US domestic flight No compensation 200% of one-way fare (cannot exceed $675) 400% of one-way fare (cannot exceed $1,350) 400% of one-way fare (cannot exceed $1,350)
          International flight No compensation 200% of one-way fare (cannot exceed $675) 200% of one-way fare (cannot exceed $675) 400% of one-way fare (cannot exceed $1,350)


          Read more about passenger rights in the USA


          Denied boarding compensation in Canada

          You are also entitled to a denied boarding compensation in Canada, when your flight is overbooked or the airline changes the aircraft due to maintenance and the new plane is smaller. 

          Like EU and US regulations, the airline must start by asking for volunteers who accept to surrender their seats. Doing so, however, results in surrendering your right to compensation. 

          How much you can claim as compensation for boarding denial under Canadian law varies according to the length of the delay at arrival at their final destination: 

          Length of the delay Compensation amount
          0-6 hours C$900
          6-9 hours C$1,800
          9+ hours C$2,400


          Canadian regulations state that the airline must pay compensation before departure, or within 48h at the latest if they are unable to comply. A supplement must be paid if the delay is longer than expected (e.g. you reach your destination 7 hours late instead of 5 hours). 

          Read more about passenger rights in Canada


          Bumped off a flight?

          Claim the money the airline owes you!

              What To Do When You’re Denied Boarding?

                   𑂽 Do not volunteer to give up on your seat in exchange for benefits (voucher, airline miles, or other perks) that are not the compensation planned by the law

                   𑂽 Keep your travel documents (especially your boarding pass)

                   𑂽 Request a written confirmation that you were denied boarding against your will, either because of flight overbooking or a change of aircraft. This will greatly improve your chances of getting compensated.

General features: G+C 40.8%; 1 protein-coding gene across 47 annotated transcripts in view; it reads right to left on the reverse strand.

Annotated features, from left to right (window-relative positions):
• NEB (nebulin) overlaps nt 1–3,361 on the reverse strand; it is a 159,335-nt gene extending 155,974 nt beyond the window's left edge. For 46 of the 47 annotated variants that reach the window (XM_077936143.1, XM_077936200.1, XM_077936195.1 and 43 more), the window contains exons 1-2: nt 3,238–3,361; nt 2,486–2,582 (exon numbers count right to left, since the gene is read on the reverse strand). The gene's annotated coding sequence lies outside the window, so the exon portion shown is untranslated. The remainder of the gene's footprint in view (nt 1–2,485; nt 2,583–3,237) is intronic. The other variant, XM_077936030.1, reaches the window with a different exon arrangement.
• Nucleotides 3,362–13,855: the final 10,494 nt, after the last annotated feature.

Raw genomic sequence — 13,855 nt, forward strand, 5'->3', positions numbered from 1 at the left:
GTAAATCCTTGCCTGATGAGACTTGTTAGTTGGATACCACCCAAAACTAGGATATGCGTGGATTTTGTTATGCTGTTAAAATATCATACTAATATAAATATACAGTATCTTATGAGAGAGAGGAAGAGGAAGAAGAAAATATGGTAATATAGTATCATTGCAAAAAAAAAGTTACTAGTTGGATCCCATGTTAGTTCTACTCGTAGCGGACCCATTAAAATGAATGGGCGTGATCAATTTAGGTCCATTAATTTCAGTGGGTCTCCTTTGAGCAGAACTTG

𑂽 Get an alternative flight or a ticket refund

                   𑂽 If you have to wait at least 2 hours for your alternative flight, request a meal and refreshment

                   𑂽 If you have to wait 6 hours or more, you can also request free accommodation to rest, along with transportation between there and the airport

                   𑂽 Keep all receipts of expenses that resulted from your being denied boarding and claim a refund

                   𑂽 Claim compensation for involuntary boarding denial 


              How To Claim Compensation For Boarding Denial?

              Most regulations state that the airline must pay compensation directly at the airport. However, in reality, it’s rare that you’ll get paid there. Instead, you’ll have to claim compensation after you’ve reached your final destination. 

              Many passengers either lack the time or legal knowledge to claim compensation on their own, or simply do not want to undertake actions against the airline, although this is their right. 

              If this applies to you, know that ClaimCompass can handle the entire process for you.

              𑂽 We let you know quickly if you’re entitled to compensation.
              𑂽 We take care of the communication with the airline and, if necessary, legal actions.
              𑂽 We work on a “no win, no fee” basis: we only take a commission if you receive your compensation. There are no risks for you. 

              Check if you're eligible NOW!


                  Why do boarding denials happen?

                  Passengers are usually denied boarding as a result of a flight overbooking. This happens when the airline has sold more tickets than there are seats on the plane. Learn more about overbooked flight compensation.

                  It's also possible for passengers to be denied boarding because they cannot present the required travel documents, generally visas. 


                  Who can be denied boarding?

                  If the flight is overbooked, the airline first needs to ask for volunteers to surrender their seat. If there aren't any or enough volunteers, the airline staff will randomly choose passengers that won't be able to board the plane. Anyone can be picked, at the exception of:

                  • passengers with reduced mobility and those accompanying them
                  • children traveling on their own